How Reducing Food Waste Could Ease Climate Change More than a third of all of the food that's produced on our planet never reaches a table. It's either spoiled in transit or thrown out by consumers in wealthier countries, who typically buy too much and toss the excess. This works out to roughly 1.3 billion tons of food, worth nearly $1 trillion at retail prices. Aside from the social, economic, and moral implications of that waste—in a world where an estimated 805 million people go to bed hungry each night—the environmental cost of producing all that food, for nothing, is staggering.
These motion-activated streetlights could cut L.A.’s energy use by 40 percent At night, brightly lit office buildings are depressing — you know that either people are working too hard, or the building is wasting energy. Dutch mechanical engineer Chintan Shah looked at streetlights and saw a similar problem. Why light a path if no one’s walking or biking there? WikiLeaks cables reveal how US manipulated climate accord Hidden behind the save-the-world rhetoric of the global climate change negotiations lies the mucky realpolitik: money and threats buy political support; spying and cyberwarfare are used to seek out leverage. The US diplomatic cables reveal how the US seeks dirt on nations opposed to its approach to tackling global warming; how financial and other aid is used by countries to gain political backing; how distrust, broken promises and creative accounting dog negotiations; and how the US mounted a secret global diplomatic offensive to overwhelm opposition to the controversial "Copenhagen accord", the unofficial document that emerged from the ruins of the Copenhagen climate change summit in 2009. Negotiating a climate treaty is a high-stakes game, not just because of the danger warming poses to civilisation but also because re-engineering the global economy to a low-carbon model will see the flow of billions of dollars redirected. But intelligence gathering was not just one way.
ROCKET STOVE FOR HEATING YOUR SURVIVAL SHELTER! So most of us have seen the typical little "rocket stoves" that efficiently cook food in the outdoors using very little fuel. You load twigs and sticks into the bottom side of the unit and the heat rises up the chimney and concentrates at the chimney opening where you can take advantage of that heat concentration by putting a kettle or a pot or pan on for boiling water or cooking. They typically look something like this:
Select Your Province - Heart and Stroke Foundation of Canada Our volunteers and employees at the Heart and Stroke Foundation are deeply saddened to hear of Jim Flaherty’s passing. As one Canada’s longest-serving finance ministers, Mr. Flaherty had an enormous impact towards improving the health of Canadians. We have had the great pleasure of working with Mr. Climate Change Threatens to Strip the Identity of Glacier National Park GLACIER NATIONAL PARK, Mont. — What will they call this place once the glaciers are gone? A century ago, this sweep of mountains on the Canadian border boasted some 150 ice sheets, many of them scores of feet thick, plastered across summits and tucked into rocky fissures high above parabolic valleys. Today, perhaps 25 survive.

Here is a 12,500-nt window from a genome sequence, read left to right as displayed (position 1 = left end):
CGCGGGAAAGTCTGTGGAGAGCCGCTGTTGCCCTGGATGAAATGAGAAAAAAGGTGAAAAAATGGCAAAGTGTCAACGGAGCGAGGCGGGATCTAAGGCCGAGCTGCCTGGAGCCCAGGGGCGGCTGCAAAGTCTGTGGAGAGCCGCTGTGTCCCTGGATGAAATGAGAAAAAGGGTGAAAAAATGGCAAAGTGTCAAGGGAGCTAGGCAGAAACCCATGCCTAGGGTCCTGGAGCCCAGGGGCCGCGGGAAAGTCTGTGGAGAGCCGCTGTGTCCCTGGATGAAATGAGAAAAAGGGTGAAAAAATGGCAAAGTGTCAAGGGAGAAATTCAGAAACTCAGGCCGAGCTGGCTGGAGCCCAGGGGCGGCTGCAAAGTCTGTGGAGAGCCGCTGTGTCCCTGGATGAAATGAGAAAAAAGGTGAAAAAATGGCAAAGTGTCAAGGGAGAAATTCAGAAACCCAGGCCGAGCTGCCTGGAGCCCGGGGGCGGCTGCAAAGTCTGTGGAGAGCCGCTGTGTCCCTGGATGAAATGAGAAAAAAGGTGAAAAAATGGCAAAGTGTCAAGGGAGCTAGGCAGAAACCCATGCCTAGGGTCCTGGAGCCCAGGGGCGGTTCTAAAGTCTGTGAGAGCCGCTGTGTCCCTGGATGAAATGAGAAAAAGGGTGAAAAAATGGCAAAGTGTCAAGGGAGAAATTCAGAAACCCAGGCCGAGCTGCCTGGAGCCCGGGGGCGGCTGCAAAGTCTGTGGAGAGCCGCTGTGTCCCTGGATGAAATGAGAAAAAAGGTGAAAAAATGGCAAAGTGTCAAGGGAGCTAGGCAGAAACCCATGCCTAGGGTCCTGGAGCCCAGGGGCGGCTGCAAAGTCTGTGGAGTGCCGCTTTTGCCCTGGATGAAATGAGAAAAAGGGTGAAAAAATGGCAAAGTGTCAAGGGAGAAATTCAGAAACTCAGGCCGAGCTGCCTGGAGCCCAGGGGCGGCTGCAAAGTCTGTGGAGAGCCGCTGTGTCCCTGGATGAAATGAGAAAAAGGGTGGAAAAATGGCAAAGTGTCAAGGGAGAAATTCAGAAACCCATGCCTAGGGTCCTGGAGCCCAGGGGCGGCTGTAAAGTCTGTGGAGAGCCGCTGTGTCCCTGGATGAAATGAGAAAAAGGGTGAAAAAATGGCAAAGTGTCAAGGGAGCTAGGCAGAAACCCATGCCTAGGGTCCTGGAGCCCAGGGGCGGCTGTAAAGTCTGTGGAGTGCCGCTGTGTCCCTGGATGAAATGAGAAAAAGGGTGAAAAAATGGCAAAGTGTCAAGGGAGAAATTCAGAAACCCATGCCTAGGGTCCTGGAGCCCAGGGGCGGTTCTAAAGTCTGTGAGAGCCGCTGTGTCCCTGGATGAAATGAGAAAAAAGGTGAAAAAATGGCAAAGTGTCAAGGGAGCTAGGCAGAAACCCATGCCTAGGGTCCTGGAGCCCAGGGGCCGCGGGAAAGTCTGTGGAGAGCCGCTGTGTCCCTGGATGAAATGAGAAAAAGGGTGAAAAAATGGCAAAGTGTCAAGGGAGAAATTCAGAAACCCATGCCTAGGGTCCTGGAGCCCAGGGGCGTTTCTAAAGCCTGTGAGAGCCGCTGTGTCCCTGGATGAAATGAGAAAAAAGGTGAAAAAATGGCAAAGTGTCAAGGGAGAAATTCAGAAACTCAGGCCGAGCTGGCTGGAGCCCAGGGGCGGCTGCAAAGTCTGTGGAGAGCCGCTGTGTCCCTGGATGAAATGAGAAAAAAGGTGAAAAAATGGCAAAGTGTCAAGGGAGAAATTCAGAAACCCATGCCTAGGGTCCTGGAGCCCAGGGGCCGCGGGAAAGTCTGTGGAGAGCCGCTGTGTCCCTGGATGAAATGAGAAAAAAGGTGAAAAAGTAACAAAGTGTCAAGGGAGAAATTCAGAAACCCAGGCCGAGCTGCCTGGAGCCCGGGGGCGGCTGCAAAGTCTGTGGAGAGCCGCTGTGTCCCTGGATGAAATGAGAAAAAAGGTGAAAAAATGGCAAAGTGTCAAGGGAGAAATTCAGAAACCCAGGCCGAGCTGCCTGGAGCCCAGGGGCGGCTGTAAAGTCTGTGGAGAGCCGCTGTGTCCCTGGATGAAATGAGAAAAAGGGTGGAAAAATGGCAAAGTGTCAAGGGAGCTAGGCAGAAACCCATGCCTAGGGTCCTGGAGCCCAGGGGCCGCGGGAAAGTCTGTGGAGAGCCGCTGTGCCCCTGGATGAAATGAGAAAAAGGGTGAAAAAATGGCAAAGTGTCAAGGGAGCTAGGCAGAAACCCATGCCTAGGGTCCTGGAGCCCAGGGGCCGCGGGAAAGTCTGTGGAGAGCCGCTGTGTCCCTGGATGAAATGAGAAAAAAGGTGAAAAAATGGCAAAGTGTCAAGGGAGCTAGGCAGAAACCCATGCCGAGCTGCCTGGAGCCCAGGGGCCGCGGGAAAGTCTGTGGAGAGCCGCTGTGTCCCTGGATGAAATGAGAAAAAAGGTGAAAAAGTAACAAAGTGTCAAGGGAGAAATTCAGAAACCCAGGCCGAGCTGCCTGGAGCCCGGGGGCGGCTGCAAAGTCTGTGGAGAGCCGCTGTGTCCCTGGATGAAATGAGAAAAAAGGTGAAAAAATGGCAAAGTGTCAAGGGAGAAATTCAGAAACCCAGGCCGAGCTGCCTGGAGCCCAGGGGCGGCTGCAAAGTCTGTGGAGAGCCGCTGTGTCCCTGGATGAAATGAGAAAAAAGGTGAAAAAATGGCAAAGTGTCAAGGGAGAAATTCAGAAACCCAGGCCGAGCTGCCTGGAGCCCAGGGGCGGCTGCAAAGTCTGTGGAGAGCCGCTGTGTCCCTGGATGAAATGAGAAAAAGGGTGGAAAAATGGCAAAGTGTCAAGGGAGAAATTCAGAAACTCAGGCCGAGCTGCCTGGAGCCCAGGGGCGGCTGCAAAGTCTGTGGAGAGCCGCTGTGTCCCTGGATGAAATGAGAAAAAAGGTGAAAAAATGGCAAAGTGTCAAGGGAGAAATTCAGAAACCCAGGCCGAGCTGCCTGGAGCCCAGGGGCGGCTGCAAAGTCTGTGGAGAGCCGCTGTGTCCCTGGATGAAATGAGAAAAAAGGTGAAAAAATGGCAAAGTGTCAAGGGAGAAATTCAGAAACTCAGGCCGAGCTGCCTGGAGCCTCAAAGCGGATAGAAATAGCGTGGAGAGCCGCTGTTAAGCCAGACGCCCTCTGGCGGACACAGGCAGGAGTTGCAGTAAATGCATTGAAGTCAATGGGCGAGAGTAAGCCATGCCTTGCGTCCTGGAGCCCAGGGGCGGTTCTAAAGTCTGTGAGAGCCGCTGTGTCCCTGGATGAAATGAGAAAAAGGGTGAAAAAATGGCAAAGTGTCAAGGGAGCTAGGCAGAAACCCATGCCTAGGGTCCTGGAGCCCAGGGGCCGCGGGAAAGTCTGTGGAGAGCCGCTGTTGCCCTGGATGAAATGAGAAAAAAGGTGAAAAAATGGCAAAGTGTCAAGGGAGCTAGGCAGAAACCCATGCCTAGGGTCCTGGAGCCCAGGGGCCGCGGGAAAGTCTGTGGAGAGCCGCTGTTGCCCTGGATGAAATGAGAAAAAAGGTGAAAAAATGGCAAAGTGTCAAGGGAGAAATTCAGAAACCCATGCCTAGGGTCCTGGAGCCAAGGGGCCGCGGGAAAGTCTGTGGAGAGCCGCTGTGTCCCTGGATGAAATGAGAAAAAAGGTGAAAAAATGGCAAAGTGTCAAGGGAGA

Here's why turning off the lights really does make a difference From my ramblings on why green lifestyle choices won't save us to the meteorologist who broke down over climate change and vowed never to fly again, I've regularly argued that personal carbon footprints can be a distraction, when what we really need to focus on is collective, system-wide change. It's not always a popular position. In fact, some commenters have accused me of being "weazely" - and they may have a point. US goes to Basics over Copenhagen accord tactics Close reading of the cables released by WikiLeaks reveals in excruciating detail the US tactics deployed to achieve its aim of overwhelming the opposition to the Copenhagen accord. In the cable requesting intelligence from UN diplomats, it names specific countries of interest, including China, France, Japan, Mexico, Russia and the European Union, and seeks biographical details of individuals such as credit card and frequent-flyer numbers. It also seeks compromising intelligence on the officials running the climate negotiations, such as "efforts by treaty secretariats to influence treaty negotiations or compliance". Despite pushing the accord hard, America's deputy climate change envoy, Jonathan Pershing, revealed some concerns about it in the meeting with the EU climate action commissioner, Connie Hedegaard.
Build your own biodome As I said before I would love to build a greenhouse on my garden plot, but it is not allowed, which I think is a bit silly, after all it is a garden, a place where we grow all sorts of vegetables, and a greenhouse would be a great help. Years ago, when I still lived in Ireland, I helped a friend of mine, Sean, to build a simple greenhouse, or more precisely, a tunnel. We put up a structure made of metal pipes that were bend in a half circle, and that we covered with clear plastic. Sean found it hard to find the right type of plastic, but finally he got something which was the right size, and we managed to build this tunnel.